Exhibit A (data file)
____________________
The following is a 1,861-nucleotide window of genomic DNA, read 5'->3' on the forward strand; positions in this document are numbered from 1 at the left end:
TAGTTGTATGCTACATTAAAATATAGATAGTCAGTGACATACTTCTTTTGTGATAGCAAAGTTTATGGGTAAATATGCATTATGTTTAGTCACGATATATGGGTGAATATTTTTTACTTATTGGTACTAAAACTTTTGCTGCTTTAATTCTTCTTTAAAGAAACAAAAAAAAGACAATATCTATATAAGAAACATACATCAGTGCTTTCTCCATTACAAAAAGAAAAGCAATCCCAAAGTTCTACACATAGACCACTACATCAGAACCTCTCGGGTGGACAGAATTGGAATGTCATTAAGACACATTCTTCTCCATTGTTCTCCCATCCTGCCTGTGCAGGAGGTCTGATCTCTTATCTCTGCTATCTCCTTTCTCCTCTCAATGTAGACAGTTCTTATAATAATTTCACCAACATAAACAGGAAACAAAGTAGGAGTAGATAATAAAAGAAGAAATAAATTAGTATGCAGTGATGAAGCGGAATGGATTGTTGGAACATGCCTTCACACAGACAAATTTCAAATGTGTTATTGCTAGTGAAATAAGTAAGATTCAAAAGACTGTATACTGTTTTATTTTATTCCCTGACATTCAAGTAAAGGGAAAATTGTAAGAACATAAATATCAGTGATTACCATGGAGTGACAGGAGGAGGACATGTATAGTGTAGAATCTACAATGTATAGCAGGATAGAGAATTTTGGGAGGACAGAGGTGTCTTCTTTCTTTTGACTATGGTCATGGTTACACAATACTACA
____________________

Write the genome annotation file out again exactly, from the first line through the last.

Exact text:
The following is a 1,861-nucleotide window of genomic DNA, read 5'->3' on the forward strand; positions in this document are numbered from 1 at the left end:
TAGTTGTATGCTACATTAAAATATAGATAGTCAGTGACATACTTCTTTTGTGATAGCAAAGTTTATGGGTAAATATGCATTATGTTTAGTCACGATATATGGGTGAATATTTTTTACTTATTGGTACTAAAACTTTTGCTGCTTTAATTCTTCTTTAAAGAAACAAAAAAAAGACAATATCTATATAAGAAACATACATCAGTGCTTTCTCCATTACAAAAAGAAAAGCAATCCCAAAGTTCTACACATAGACCACTACATCAGAACCTCTCGGGTGGACAGAATTGGAATGTCATTAAGACACATTCTTCTCCATTGTTCTCCCATCCTGCCTGTGCAGGAGGTCTGATCTCTTATCTCTGCTATCTCCTTTCTCCTCTCAATGTAGACAGTTCTTATAATAATTTCACCAACATAAACAGGAAACAAAGTAGGAGTAGATAATAAAAGAAGAAATAAATTAGTATGCAGTGATGAAGCGGAATGGATTGTTGGAACATGCCTTCACACAGACAAATTTCAAATGTGTTATTGCTAGTGAAATAAGTAAGATTCAAAAGACTGTATACTGTTTTATTTTATTCCCTGACATTCAAGTAAAGGGAAAATTGTAAGAACATAAATATCAGTGATTACCATGGAGTGACAGGAGGAGGACATGTATAGTGTAGAATCTACAATGTATAGCAGGATAGAGAATTTTGGGAGGACAGAGGTGTCTTCTTTCTTTTGACTATGGTCATGGTTACACAATACTACA